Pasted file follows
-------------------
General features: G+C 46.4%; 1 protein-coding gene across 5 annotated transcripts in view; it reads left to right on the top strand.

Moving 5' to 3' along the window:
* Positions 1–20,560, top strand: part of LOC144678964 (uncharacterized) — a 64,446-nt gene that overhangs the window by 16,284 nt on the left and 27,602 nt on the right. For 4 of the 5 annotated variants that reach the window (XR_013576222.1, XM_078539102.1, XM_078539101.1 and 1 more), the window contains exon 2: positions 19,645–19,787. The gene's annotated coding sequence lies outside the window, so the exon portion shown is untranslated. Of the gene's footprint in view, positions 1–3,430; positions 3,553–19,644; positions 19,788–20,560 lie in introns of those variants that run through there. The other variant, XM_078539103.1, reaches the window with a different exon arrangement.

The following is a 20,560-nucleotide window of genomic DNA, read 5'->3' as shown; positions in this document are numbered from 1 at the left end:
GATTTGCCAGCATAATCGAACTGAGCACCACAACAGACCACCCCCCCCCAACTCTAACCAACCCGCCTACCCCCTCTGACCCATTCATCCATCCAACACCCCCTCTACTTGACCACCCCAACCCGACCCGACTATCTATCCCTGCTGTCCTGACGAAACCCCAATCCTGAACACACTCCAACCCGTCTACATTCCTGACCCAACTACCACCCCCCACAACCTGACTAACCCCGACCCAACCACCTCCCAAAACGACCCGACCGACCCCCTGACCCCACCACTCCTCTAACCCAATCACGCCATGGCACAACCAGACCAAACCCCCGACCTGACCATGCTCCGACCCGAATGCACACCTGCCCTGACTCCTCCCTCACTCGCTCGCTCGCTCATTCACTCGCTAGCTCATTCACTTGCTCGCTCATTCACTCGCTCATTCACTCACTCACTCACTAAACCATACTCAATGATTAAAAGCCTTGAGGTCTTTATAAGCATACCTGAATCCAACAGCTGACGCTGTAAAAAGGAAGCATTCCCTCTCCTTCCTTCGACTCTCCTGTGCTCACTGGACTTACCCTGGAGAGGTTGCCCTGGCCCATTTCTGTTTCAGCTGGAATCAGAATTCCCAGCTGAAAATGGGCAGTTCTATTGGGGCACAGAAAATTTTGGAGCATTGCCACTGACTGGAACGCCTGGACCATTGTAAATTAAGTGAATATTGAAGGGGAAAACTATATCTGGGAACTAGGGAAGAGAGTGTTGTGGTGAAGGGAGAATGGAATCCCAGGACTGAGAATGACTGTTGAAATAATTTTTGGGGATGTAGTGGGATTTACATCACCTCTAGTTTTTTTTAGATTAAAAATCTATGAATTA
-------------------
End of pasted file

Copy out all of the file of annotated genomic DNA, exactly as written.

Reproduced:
General features: G+C 46.4%; 1 protein-coding gene across 5 annotated transcripts in view; it reads left to right on the top strand.

Moving 5' to 3' along the window:
* Positions 1–20,560, top strand: part of LOC144678964 (uncharacterized) — a 64,446-nt gene that overhangs the window by 16,284 nt on the left and 27,602 nt on the right. For 4 of the 5 annotated variants that reach the window (XR_013576222.1, XM_078539102.1, XM_078539101.1 and 1 more), the window contains exon 2: positions 19,645–19,787. The gene's annotated coding sequence lies outside the window, so the exon portion shown is untranslated. Of the gene's footprint in view, positions 1–3,430; positions 3,553–19,644; positions 19,788–20,560 lie in introns of those variants that run through there. The other variant, XM_078539103.1, reaches the window with a different exon arrangement.

The following is a 20,560-nucleotide window of genomic DNA, read 5'->3' as shown; positions in this document are numbered from 1 at the left end:
GATTTGCCAGCATAATCGAACTGAGCACCACAACAGACCACCCCCCCCCAACTCTAACCAACCCGCCTACCCCCTCTGACCCATTCATCCATCCAACACCCCCTCTACTTGACCACCCCAACCCGACCCGACTATCTATCCCTGCTGTCCTGACGAAACCCCAATCCTGAACACACTCCAACCCGTCTACATTCCTGACCCAACTACCACCCCCCACAACCTGACTAACCCCGACCCAACCACCTCCCAAAACGACCCGACCGACCCCCTGACCCCACCACTCCTCTAACCCAATCACGCCATGGCACAACCAGACCAAACCCCCGACCTGACCATGCTCCGACCCGAATGCACACCTGCCCTGACTCCTCCCTCACTCGCTCGCTCGCTCATTCACTCGCTAGCTCATTCACTTGCTCGCTCATTCACTCGCTCATTCACTCACTCACTCACTAAACCATACTCAATGATTAAAAGCCTTGAGGTCTTTATAAGCATACCTGAATCCAACAGCTGACGCTGTAAAAAGGAAGCATTCCCTCTCCTTCCTTCGACTCTCCTGTGCTCACTGGACTTACCCTGGAGAGGTTGCCCTGGCCCATTTCTGTTTCAGCTGGAATCAGAATTCCCAGCTGAAAATGGGCAGTTCTATTGGGGCACAGAAAATTTTGGAGCATTGCCACTGACTGGAACGCCTGGACCATTGTAAATTAAGTGAATATTGAAGGGGAAAACTATATCTGGGAACTAGGGAAGAGAGTGTTGTGGTGAAGGGAGAATGGAATCCCAGGACTGAGAATGACTGTTGAAATAATTTTTGGGGATGTAGTGGGATTTACATCACCTCTAGTTTTTTTTAGATTAAAAATCTATGAATTA